restaurant-kitchen

Governments around the world regularly measure the rate of price change in all industries, including the restaurant and grocery sectors. As restaurant operators, you can use this data – known as food inflation metrics – to compare price changes in your organization with price changes in the overall restaurant and grocery industries. It can also shed light on the competitive landscape.

In Canada, Statistics Canada produces two metrics: Food Purchased From Restaurants (aka: Food Away From Home or FAFH) and Food Purchased From Stores (aka: Food At Home or FAH). Food Purchased From Restaurants measures the price of eating out, from quick-service to fine-dining. Food Purchased From Stores is the grocery index. It captures food purchased from grocery stores (or other food stores), and food prepared by consumers on trips.

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Both indices provide important data for the restaurant industry. Reviewing restaurant food inflation data for your region helps you understand where your price changes fit among traditional restaurant competitors, while grocery food inflation tells you if you’re in line with non-traditional competitors, like the refrigerator. But while it’s important to pay attention to these statistics, keep the following tips in mind as you review them.

Look at restaurant food inflation data as closely as possible

It’s important to look at both the overall index, and the specific data for your region and segment if it’s available and appropriate.

StatsCan provides this data monthly at the provincial and national levels; inflation data is not available on a more local level.

In addition to regional figures, you can also examine the figures for your segment of the restaurant industry. StatsCan breaks down the restaurant industry into the following segments: table service; fast food and take-out; and cafeterias and other sites.

Understand how your organization might affect the index

If your organization is the dominant player in a segment or region, you may want to look at a broader view of the indices. Otherwise, if you only look at your segment, you’re making comparisons in large part to your own organization, which isn’t very helpful.

The information may not capture the restaurant down the street 

While the indices break down by region and segment, they may not be as detailed as you’d like. A set basket of goods are shopped each month and you don’t know which products are included, how often the products are switched out, or if a new product or a brand-specific item is included.

For example, we might see a smaller province’s restaurant food inflation grow tremendously over a few months, much more so than other provinces, because there are fewer restaurants to sample. An example of this occurred in the United States recently when one restaurant in a major metropolitan market had a change in ownership, and with that raised prices dramatically. Because this metropolitan market is a smaller subset, those price changes made a big enough impact to change the index.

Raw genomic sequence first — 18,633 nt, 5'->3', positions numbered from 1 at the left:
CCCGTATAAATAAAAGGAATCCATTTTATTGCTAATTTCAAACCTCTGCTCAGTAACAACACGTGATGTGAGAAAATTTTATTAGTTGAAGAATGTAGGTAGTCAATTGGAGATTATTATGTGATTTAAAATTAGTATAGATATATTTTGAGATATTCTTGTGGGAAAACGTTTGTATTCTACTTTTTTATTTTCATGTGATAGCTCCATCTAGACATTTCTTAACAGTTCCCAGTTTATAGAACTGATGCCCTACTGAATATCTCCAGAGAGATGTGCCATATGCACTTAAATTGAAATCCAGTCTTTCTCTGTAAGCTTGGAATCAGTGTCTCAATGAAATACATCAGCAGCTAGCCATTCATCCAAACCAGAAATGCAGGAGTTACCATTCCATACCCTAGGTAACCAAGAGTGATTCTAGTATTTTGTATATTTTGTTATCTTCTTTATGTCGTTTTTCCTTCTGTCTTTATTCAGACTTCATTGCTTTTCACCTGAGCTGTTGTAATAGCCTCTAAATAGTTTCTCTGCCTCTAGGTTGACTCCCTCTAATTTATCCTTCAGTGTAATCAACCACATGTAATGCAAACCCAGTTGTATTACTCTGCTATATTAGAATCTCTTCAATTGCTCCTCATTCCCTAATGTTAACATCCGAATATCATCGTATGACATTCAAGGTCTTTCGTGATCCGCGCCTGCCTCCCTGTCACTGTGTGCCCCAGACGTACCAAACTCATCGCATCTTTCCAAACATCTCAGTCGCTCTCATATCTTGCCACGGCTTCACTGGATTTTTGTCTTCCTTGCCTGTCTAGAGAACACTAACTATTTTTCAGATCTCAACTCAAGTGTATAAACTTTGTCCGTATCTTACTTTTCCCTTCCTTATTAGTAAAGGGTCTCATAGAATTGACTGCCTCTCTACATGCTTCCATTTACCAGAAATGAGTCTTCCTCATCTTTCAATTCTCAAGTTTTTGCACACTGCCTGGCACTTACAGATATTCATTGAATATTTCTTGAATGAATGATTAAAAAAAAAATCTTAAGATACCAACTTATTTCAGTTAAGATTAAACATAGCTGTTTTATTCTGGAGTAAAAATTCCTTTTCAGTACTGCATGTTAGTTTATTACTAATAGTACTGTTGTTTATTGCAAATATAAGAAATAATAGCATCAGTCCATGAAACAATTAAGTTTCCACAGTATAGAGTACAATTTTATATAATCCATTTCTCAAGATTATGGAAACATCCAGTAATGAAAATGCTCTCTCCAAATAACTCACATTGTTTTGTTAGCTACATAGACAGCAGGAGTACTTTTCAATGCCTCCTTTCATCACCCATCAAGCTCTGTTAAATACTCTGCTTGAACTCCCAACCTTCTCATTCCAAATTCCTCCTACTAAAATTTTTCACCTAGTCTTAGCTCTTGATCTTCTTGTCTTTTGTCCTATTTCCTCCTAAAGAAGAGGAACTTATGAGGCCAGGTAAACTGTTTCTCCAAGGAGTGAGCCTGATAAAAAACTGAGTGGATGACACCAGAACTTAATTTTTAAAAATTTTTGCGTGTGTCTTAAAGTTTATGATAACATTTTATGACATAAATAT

Shop your competitors

If you want to know for certain where your competitors are priced, you have to shop them yourself. This tactic also tells you if competitors are doing something to undercut your prices, if they are charging the same, or if they are making price changes before or after you. And you can’t rely on the prices a chain advertises because those are often national ads and many local franchisees operate autonomously.

Check grocery inflation

Although we think of restaurants generally competing with other restaurants, grocery continues to add new take-home offerings like deli sandwiches, rotisserie chicken, pre-made salads, etc. While your price changes might be competitive with other restaurants in your area, it’s also good to have a pulse on where you stand versus the grocery store.

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Even with these cautions, these indices are the best publicly-available data for the latest on industry food inflation. Knowing what is going on competitively can help you better gauge what’s realistic as far as combating cost pressures, like minimum wage, with price increases.

For example, the national forecasts for real growth provided by Restaurants Canada’s senior economist, Chris Elliott, are 2.7 percent for 2016 and 2.4 percent for 2017. If you need to increase prices more than 5 percent, for example, to offset upcoming cost pressures, this data signals it will only be achievable if your restaurant can sustain additional price increases based on your customers’ willingness to pay. Depending on your perceived brand value, you may have to look to other areas of the business to offset those pressures (such as attracting more customers, decreasing waste, or altering staffing levels).

The best way to know if you’re doing a good job managing menu pricing is to review transactional data so you understand how pricing impacts customer traffic and how it affects customer spending at your restaurant.

Author

Content Marketing Specialist at Restaurants Canada. For inquiries or guest submissions, contact achauhan@restaurantscanada.org